This week we spotlight some of Ireland’s most inspiring teens in our ‘Quaran-teen’ feature series. They tell us about their experiences and life stories through the pandemic.
Ruadhán Gormally, 16, from Co Galway, dreams of becoming a Sesame Street puppeteer.
Ruadhán fell in love with the world of puppetry when he started watching The Muppet Show and Fraggle Rock as a child. He now builds and plays with his own puppets.
Earlier this month, Ruadhán won first prize for one of his shorts at a film festival hosted by the Western Massachusetts Puppetry Guild.
He said: “I’m still learning puppets. Before, I just built them. I usually didn’t play with them. But I always wanted to work on Sesame Street, so I thought I had to do something. thing with them.
“Most of the time I don’t really work with a design in mind. Normally it takes a while for their personality to come through. is personality. Some of them, you just have to look at them and there’s a personality right there. Some of them, it’s a little bit more difficult.
“Most of my friends think puppets are great because it’s something out of the ordinary.”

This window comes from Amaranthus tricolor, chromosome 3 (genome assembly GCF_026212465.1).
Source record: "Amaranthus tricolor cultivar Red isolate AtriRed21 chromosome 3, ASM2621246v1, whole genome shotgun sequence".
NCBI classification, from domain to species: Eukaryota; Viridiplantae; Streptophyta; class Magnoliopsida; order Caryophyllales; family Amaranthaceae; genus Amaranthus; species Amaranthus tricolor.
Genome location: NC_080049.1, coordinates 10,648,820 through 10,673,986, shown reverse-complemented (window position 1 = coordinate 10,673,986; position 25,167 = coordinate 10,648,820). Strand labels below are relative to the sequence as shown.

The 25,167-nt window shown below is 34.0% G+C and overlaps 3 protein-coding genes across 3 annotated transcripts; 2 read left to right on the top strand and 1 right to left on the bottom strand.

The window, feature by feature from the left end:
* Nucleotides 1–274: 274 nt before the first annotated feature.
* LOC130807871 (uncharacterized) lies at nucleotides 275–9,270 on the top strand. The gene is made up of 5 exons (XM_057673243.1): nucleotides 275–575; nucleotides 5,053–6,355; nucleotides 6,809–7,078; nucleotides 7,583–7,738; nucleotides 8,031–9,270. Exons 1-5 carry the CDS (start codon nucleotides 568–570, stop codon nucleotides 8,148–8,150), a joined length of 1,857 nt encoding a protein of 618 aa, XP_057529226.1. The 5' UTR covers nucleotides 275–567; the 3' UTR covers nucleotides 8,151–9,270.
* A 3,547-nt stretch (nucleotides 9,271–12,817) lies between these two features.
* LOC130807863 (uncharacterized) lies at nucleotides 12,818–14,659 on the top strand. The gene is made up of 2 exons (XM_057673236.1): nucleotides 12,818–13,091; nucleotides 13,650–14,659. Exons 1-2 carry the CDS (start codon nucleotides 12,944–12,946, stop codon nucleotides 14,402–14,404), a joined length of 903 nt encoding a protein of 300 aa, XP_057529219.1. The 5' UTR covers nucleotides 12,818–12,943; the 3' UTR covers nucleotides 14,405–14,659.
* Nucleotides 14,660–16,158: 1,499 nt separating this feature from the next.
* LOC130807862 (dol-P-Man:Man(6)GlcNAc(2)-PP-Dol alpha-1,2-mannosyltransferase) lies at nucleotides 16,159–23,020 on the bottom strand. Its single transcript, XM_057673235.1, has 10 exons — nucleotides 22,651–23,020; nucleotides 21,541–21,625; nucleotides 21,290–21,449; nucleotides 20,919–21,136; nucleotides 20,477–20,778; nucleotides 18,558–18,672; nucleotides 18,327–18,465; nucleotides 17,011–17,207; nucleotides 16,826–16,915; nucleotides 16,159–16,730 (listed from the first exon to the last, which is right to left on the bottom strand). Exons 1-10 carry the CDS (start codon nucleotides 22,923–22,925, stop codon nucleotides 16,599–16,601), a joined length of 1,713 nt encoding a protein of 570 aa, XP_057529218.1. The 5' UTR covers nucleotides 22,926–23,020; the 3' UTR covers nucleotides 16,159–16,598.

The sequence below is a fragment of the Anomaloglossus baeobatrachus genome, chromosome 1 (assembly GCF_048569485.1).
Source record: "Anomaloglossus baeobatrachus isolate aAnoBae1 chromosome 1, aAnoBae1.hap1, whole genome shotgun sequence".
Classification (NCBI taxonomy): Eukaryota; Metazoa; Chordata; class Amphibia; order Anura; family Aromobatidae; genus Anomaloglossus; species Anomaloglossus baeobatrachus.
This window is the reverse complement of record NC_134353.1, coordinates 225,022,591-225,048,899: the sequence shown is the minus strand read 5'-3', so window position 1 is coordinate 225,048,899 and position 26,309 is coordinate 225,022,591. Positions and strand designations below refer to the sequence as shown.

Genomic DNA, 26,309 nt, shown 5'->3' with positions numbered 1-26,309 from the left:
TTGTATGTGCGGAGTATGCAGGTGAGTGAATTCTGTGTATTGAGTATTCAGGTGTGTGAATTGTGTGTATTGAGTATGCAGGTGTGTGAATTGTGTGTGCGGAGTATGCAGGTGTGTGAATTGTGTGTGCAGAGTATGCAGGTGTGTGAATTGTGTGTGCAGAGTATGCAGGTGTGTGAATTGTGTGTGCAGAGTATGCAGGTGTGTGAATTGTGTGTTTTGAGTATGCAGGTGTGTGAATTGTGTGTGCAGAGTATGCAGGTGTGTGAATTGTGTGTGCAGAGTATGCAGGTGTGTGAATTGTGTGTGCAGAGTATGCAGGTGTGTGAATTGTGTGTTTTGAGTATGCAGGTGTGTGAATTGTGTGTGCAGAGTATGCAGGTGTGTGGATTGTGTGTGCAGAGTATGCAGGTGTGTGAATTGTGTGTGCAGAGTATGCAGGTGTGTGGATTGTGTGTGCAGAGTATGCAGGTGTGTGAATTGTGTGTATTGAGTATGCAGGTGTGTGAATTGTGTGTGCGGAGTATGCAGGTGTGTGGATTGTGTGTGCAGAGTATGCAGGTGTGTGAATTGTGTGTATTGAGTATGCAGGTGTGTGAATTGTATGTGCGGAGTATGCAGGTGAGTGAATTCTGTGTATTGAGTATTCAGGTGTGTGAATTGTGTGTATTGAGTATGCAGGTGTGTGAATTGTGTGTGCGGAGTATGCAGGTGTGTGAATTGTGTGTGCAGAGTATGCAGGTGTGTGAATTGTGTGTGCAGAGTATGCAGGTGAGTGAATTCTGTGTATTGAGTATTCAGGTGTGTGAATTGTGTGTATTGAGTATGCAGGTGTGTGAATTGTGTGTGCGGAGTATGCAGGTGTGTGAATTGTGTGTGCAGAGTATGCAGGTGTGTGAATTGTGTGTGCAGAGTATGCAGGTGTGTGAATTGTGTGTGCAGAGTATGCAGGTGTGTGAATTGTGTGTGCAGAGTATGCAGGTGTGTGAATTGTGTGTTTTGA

During the lockdown, Ruadhán’s work caught the eye of a Sesame Street puppeteer, after his uncle posted one of his videos on Twitter.
“Warwick Brownlow-Pike – he’s an English puppeteer. He plays the character Gonger in Sesame Street. He got in touch, just supporting and saying keep up the good work. Then a month or two later he told me sent a bunch of signed photos in the post. It was absolutely amazing,” Ruadhán said.
Ruadhán is entering transition year at Archbishop McHale College and during this year he will continue to hone his craft.
When it comes to puppets, Ruadhán says “play is very important”.
“It’s a form of acting and I think I can hold my hand for a long time,” he added.
Hear from the teens who featured in our previous ‘Quaran-teen’ feature series